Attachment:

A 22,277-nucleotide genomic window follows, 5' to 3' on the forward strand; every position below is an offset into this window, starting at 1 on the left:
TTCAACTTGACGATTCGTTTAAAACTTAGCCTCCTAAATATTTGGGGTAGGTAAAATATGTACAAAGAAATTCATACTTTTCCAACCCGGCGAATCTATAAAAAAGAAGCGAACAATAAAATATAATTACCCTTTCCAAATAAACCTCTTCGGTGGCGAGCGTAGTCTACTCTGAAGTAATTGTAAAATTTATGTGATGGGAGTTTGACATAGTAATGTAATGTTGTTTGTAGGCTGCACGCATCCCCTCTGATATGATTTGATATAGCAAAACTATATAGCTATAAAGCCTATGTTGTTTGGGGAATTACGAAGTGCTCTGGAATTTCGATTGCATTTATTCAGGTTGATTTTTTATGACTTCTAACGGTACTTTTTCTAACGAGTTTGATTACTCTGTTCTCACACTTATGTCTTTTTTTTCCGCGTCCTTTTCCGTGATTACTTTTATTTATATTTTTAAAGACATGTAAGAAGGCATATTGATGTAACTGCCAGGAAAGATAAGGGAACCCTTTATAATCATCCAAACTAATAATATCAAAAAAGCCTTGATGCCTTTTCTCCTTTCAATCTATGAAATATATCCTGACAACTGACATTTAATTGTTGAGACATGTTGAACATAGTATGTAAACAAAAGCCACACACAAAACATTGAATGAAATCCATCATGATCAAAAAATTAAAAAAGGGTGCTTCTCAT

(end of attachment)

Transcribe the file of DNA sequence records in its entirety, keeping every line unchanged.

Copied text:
A 22,277-nucleotide genomic window follows, 5' to 3' on the forward strand; every position below is an offset into this window, starting at 1 on the left:
TTCAACTTGACGATTCGTTTAAAACTTAGCCTCCTAAATATTTGGGGTAGGTAAAATATGTACAAAGAAATTCATACTTTTCCAACCCGGCGAATCTATAAAAAAGAAGCGAACAATAAAATATAATTACCCTTTCCAAATAAACCTCTTCGGTGGCGAGCGTAGTCTACTCTGAAGTAATTGTAAAATTTATGTGATGGGAGTTTGACATAGTAATGTAATGTTGTTTGTAGGCTGCACGCATCCCCTCTGATATGATTTGATATAGCAAAACTATATAGCTATAAAGCCTATGTTGTTTGGGGAATTACGAAGTGCTCTGGAATTTCGATTGCATTTATTCAGGTTGATTTTTTATGACTTCTAACGGTACTTTTTCTAACGAGTTTGATTACTCTGTTCTCACACTTATGTCTTTTTTTTCCGCGTCCTTTTCCGTGATTACTTTTATTTATATTTTTAAAGACATGTAAGAAGGCATATTGATGTAACTGCCAGGAAAGATAAGGGAACCCTTTATAATCATCCAAACTAATAATATCAAAAAAGCCTTGATGCCTTTTCTCCTTTCAATCTATGAAATATATCCTGACAACTGACATTTAATTGTTGAGACATGTTGAACATAGTATGTAAACAAAAGCCACACACAAAACATTGAATGAAATCCATCATGATCAAAAAATTAAAAAAGGGTGCTTCTCAT